Campus News

Pharmacy Students Immunize University Leaders

LEXINGTON, Ky. (Oct. 9, 2013) — In what has become a University of Kentucky tradition, pharmacy students on Tuesday gave flu shots to UK President Dr. Eli Capilouto, Dr. Mary Lynne Capilouto and UK College of Pharmacy Dean Tim Tracy.  

Providing the vaccinations were third-year doctor of pharmacy students Brette Hogan, of Frankfort, Abby Moorman, of Crescent Springs, Samantha Parisi, of Cleveland, and Courtney Schultz, of Alexandria.

“Each fall, I look forward to receiving my flu vaccine from students at the nation’s fifth-ranked College of Pharmacy,” President Capilouto said. “Not only is this a chance for our students to practice an important skill that is crucial to their health care careers, but it allows us to shine a spotlight on this important public health issue. For many Kentuckians, receiving a flu vaccine is of critical importance, and I hope citizens across the state consult with their local pharmacist to find out whether they should be immunized.”

Members of the UK Chapter of the American Pharmacists Association - Academy of Student Pharmacists (APhA-ASP) are taking every opportunity to educate the public about what a pharmacist can do for them. In recent years, pharmacists have become heavily involved with the immunization process, with most pharmacies now offering influenza vaccinations to the public. UK's third-year pharmacy students were recently trained in administering the vaccine.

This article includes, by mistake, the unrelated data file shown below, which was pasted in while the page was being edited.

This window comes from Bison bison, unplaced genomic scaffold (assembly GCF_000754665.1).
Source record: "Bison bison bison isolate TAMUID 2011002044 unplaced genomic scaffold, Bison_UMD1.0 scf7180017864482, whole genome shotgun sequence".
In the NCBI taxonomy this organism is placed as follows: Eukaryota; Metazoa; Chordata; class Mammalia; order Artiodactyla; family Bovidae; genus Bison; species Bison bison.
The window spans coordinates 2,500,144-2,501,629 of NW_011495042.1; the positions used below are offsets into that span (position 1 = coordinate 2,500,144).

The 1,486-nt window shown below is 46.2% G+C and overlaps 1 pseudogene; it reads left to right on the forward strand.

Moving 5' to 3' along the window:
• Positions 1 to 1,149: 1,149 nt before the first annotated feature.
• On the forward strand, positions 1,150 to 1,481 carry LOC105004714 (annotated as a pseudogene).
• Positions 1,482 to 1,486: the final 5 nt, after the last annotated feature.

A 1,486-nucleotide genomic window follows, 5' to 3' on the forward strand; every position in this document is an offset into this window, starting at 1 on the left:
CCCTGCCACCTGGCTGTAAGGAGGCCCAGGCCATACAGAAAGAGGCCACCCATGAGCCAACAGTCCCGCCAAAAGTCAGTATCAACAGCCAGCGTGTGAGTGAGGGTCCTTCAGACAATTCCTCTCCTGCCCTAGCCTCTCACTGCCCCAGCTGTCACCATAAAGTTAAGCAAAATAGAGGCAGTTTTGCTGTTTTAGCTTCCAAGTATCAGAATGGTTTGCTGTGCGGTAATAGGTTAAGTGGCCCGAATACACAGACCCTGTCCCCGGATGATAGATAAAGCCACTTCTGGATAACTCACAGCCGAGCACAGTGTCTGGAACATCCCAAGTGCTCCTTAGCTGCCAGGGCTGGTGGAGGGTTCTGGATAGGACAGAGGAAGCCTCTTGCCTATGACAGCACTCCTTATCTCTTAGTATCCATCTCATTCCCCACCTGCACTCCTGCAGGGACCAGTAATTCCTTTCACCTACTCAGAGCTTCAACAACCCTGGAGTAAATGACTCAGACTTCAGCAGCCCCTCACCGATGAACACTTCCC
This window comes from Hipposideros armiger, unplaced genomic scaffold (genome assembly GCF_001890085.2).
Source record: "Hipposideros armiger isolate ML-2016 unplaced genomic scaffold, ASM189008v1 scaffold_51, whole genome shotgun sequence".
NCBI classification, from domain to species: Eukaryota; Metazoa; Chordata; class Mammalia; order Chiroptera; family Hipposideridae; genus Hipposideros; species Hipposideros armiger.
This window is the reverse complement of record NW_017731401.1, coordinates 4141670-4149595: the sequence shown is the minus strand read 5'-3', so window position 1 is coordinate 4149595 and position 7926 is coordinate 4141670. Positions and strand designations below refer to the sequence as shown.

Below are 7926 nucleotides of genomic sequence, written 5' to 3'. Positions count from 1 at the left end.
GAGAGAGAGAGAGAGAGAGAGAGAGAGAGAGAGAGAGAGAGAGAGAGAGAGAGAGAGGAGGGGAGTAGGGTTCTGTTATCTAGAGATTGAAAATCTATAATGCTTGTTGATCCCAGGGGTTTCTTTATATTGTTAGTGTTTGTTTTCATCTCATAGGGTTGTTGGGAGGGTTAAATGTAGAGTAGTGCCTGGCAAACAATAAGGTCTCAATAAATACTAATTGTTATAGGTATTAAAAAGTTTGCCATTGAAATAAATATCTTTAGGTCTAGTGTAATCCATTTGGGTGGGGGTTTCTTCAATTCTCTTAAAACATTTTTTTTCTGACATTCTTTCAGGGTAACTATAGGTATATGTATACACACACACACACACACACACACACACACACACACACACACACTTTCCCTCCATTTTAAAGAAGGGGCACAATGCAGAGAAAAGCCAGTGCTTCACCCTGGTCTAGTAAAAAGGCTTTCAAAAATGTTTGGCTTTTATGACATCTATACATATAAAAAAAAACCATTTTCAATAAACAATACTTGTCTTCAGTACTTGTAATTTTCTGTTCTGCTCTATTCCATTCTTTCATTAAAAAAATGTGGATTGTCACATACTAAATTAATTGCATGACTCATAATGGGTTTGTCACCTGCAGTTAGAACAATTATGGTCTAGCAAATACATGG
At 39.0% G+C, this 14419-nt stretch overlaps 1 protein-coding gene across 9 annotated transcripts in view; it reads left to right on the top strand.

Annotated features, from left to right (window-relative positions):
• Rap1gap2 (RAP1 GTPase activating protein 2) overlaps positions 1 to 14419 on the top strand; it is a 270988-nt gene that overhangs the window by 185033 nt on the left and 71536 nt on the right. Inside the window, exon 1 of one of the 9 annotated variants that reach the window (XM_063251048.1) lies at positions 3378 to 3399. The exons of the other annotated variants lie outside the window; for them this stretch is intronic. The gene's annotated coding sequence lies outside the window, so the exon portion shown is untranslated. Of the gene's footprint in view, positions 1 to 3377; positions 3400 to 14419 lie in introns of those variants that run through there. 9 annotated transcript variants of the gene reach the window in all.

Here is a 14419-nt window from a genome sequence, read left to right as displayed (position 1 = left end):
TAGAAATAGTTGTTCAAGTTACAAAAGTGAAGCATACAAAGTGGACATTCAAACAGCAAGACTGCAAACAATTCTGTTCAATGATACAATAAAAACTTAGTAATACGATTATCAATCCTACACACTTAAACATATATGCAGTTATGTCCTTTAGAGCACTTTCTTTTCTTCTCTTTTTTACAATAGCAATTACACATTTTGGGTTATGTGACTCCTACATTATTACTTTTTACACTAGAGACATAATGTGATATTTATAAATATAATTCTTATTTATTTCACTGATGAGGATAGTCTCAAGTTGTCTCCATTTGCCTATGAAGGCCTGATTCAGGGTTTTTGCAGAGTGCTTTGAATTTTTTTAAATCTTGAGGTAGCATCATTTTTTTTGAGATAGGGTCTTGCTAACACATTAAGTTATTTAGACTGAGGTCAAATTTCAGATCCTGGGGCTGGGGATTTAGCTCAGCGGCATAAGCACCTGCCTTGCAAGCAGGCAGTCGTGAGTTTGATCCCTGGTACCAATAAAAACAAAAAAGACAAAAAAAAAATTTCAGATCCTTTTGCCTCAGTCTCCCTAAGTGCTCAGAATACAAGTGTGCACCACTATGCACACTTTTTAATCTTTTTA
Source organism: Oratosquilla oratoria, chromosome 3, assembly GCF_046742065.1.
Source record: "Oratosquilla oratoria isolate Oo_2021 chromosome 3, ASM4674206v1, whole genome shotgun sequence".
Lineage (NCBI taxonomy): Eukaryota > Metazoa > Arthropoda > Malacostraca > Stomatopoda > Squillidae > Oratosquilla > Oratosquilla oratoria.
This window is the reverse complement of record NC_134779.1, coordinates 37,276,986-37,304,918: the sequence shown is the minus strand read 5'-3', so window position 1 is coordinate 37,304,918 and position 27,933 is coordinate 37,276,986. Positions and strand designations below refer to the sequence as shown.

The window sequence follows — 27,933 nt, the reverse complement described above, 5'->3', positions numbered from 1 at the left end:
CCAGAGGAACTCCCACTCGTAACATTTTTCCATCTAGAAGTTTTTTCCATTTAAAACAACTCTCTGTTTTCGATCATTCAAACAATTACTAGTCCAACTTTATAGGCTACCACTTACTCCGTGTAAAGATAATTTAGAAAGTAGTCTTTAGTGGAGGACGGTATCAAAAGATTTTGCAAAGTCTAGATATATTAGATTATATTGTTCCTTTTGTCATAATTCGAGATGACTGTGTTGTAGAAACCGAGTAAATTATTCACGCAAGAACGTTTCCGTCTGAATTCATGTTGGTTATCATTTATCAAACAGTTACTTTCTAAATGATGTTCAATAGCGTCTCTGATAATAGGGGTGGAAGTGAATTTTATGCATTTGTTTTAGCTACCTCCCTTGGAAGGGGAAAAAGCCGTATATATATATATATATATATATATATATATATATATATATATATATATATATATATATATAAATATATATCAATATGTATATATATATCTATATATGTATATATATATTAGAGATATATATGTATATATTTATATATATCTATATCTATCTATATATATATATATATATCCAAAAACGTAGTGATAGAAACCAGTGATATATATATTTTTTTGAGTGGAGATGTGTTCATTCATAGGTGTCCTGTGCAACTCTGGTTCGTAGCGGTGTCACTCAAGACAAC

American Pharmacists Month is an initiative by the American Pharmacists Association (APhA), the largest professional association of pharmacists in the United States. The goal of the month-long observance is to educate the public about the pharmacist's role in improving medication use and advancing patient care. The campaign is designed to encourage pharmacy patients to "Know your pharmacist, know your medicine." 

Brooke Herndon, a third-year pharmacy student from Louisville and president of the UK APhA-ASP chapter, said the student organization stays active in promoting the pharmacy profession and in community outreach. Members divide up into committees geared toward their specific area of interest in pharmacy, such as diabetes, immunizations, HIV, heart disease, heartburn and others. 

“We hope this program helps raise awareness of how pharmacists across Kentucky and throughout the nation are creating healthier communities,” Herndon said. “As student pharmacists, we feel it is incumbent on us to share that message with as many people as we can.”